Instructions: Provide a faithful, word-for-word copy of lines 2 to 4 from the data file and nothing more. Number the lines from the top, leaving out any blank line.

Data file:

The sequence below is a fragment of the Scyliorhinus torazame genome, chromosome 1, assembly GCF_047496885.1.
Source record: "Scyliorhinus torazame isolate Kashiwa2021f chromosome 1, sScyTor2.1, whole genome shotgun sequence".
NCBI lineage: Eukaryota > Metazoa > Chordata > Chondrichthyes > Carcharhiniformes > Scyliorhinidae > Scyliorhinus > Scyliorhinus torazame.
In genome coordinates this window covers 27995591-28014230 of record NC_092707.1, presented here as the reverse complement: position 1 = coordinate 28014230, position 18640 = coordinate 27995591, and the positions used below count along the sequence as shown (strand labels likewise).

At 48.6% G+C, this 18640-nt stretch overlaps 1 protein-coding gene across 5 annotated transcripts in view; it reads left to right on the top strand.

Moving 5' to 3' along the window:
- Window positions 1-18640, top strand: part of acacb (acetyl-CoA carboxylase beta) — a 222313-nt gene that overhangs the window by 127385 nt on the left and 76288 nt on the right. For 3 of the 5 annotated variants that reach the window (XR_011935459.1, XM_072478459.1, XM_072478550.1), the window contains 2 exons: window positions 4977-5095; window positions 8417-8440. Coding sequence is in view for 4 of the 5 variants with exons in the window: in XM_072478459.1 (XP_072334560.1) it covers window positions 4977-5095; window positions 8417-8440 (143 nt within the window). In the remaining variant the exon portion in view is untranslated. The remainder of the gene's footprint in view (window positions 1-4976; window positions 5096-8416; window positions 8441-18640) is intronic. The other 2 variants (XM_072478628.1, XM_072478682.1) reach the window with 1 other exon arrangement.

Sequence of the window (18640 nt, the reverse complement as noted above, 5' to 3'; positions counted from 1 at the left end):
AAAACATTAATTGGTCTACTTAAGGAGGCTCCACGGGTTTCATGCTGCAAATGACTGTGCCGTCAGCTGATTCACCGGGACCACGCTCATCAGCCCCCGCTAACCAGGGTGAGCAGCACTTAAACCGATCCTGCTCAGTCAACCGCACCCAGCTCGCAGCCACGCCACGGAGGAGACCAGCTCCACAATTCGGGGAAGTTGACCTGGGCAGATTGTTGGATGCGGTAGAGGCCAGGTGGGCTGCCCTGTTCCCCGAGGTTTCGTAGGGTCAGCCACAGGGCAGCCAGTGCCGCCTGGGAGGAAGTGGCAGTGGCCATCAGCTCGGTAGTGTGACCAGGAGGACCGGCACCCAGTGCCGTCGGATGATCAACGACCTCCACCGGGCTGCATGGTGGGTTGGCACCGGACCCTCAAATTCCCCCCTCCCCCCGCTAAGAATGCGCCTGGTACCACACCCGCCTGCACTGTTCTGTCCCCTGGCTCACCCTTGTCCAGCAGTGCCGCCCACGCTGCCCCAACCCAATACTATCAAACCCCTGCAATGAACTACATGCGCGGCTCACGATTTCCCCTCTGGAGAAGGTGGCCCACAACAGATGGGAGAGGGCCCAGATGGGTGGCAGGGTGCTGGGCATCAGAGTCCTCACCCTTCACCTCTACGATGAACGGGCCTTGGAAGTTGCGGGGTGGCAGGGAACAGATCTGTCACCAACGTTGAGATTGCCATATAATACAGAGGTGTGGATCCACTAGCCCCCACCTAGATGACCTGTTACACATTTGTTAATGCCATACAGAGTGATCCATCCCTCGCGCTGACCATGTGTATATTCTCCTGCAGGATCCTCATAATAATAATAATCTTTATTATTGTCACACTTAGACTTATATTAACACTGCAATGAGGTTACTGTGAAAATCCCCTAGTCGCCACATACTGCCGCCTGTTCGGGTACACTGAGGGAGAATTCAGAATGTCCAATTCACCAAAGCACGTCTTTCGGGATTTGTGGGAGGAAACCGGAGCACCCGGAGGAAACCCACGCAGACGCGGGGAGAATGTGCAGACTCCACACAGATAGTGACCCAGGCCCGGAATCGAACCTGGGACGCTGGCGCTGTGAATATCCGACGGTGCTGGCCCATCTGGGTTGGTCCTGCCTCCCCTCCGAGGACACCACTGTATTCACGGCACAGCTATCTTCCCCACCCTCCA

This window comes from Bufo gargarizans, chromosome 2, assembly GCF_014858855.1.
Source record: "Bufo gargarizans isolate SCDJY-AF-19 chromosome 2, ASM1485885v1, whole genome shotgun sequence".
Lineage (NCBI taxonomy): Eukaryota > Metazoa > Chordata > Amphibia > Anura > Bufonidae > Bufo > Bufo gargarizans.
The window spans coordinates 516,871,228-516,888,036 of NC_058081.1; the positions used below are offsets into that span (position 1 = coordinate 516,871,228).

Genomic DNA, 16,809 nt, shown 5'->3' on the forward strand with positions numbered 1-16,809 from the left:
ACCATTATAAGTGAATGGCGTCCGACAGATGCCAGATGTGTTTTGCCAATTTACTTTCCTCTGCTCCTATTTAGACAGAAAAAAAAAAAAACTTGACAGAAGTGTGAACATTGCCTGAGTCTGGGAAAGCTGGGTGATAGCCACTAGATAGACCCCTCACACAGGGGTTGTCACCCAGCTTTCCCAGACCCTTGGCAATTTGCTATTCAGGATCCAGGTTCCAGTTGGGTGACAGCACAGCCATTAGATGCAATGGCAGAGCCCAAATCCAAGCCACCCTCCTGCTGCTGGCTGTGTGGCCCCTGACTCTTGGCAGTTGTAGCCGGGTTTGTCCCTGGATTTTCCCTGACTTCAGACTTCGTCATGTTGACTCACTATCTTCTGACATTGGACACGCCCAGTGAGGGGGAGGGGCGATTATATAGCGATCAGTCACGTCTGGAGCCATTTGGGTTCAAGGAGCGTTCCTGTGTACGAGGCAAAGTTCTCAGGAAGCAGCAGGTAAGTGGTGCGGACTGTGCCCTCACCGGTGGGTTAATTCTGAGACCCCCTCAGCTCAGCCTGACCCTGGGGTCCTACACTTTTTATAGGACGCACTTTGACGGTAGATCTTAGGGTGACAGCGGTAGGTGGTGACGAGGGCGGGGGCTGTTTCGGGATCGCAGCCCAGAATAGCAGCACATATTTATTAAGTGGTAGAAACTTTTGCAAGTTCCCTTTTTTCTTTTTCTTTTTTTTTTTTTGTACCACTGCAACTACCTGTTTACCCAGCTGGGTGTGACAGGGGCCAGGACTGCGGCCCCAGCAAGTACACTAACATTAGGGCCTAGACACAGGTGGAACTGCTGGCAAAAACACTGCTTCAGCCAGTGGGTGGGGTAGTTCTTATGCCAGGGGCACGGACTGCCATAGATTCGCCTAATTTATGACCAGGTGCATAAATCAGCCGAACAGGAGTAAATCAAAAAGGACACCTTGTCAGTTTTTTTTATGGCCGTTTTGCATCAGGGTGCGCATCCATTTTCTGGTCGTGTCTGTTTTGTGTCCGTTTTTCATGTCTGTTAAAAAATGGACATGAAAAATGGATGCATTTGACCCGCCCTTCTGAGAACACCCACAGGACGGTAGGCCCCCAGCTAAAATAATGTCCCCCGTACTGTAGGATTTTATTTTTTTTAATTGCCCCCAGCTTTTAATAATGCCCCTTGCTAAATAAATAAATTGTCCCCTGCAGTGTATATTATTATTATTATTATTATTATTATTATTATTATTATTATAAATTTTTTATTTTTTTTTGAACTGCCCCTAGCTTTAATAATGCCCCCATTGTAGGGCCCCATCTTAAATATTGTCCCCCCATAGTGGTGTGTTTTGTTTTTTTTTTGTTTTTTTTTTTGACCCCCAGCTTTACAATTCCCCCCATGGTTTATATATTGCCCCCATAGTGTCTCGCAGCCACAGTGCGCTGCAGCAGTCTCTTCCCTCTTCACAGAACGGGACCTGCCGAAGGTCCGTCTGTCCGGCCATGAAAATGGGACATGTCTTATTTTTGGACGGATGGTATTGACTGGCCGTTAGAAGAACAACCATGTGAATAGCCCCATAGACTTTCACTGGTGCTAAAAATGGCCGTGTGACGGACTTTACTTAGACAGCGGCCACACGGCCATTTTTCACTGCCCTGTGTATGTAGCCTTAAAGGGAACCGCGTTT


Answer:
Source record: "Scyliorhinus torazame isolate Kashiwa2021f chromosome 1, sScyTor2.1, whole genome shotgun sequence".
NCBI lineage: Eukaryota > Metazoa > Chordata > Chondrichthyes > Carcharhiniformes > Scyliorhinidae > Scyliorhinus > Scyliorhinus torazame.
In genome coordinates this window covers 27995591-28014230 of record NC_092707.1, presented here as the reverse complement: position 1 = coordinate 28014230, position 18640 = coordinate 27995591, and the positions used below count along the sequence as shown (strand labels likewise).